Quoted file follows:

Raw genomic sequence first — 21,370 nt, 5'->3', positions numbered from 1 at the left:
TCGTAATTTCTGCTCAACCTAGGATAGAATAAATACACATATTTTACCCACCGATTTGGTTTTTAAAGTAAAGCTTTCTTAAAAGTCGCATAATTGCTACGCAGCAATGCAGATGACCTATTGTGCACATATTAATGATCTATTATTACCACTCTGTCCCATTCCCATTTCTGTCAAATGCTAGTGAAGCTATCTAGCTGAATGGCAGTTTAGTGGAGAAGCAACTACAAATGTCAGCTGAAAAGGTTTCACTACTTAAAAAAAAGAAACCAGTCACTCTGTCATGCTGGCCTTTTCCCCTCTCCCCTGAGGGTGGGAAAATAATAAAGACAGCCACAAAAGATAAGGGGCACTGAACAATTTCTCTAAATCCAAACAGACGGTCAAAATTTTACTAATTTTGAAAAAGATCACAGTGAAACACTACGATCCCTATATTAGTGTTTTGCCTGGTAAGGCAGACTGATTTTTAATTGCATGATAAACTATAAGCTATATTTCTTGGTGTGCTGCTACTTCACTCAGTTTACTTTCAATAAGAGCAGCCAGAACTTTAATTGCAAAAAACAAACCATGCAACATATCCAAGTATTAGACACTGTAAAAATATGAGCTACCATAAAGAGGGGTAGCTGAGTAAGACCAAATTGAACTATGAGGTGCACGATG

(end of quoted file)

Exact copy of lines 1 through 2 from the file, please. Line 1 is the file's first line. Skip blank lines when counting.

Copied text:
Raw genomic sequence first — 21,370 nt, 5'->3', positions numbered from 1 at the left:
TCGTAATTTCTGCTCAACCTAGGATAGAATAAATACACATATTTTACCCACCGATTTGGTTTTTAAAGTAAAGCTTTCTTAAAAGTCGCATAATTGCTACGCAGCAATGCAGATGACCTATTGTGCACATATTAATGATCTATTATTACCACTCTGTCCCATTCCCATTTCTGTCAAATGCTAGTGAAGCTATCTAGCTGAATGGCAGTTTAGTGGAGAAGCAACTACAAATGTCAGCTGAAAAGGTTTCACTACTTAAAAAAAAGAAACCAGTCACTCTGTCATGCTGGCCTTTTCCCCTCTCCCCTGAGGGTGGGAAAATAATAAAGACAGCCACAAAAGATAAGGGGCACTGAACAATTTCTCTAAATCCAAACAGACGGTCAAAATTTTACTAATTTTGAAAAAGATCACAGTGAAACACTACGATCCCTATATTAGTGTTTTGCCTGGTAAGGCAGACTGATTTTTAATTGCATGATAAACTATAAGCTATATTTCTTGGTGTGCTGCTACTTCACTCAGTTTACTTTCAATAAGAGCAGCCAGAACTTTAATTGCAAAAAACAAACCATGCAACATATCCAAGTATTAGACACTGTAAAAATATGAGCTACCATAAAGAGGGGTAGCTGAGTAAGACCAAATTGAACTATGAGGTGCACGATG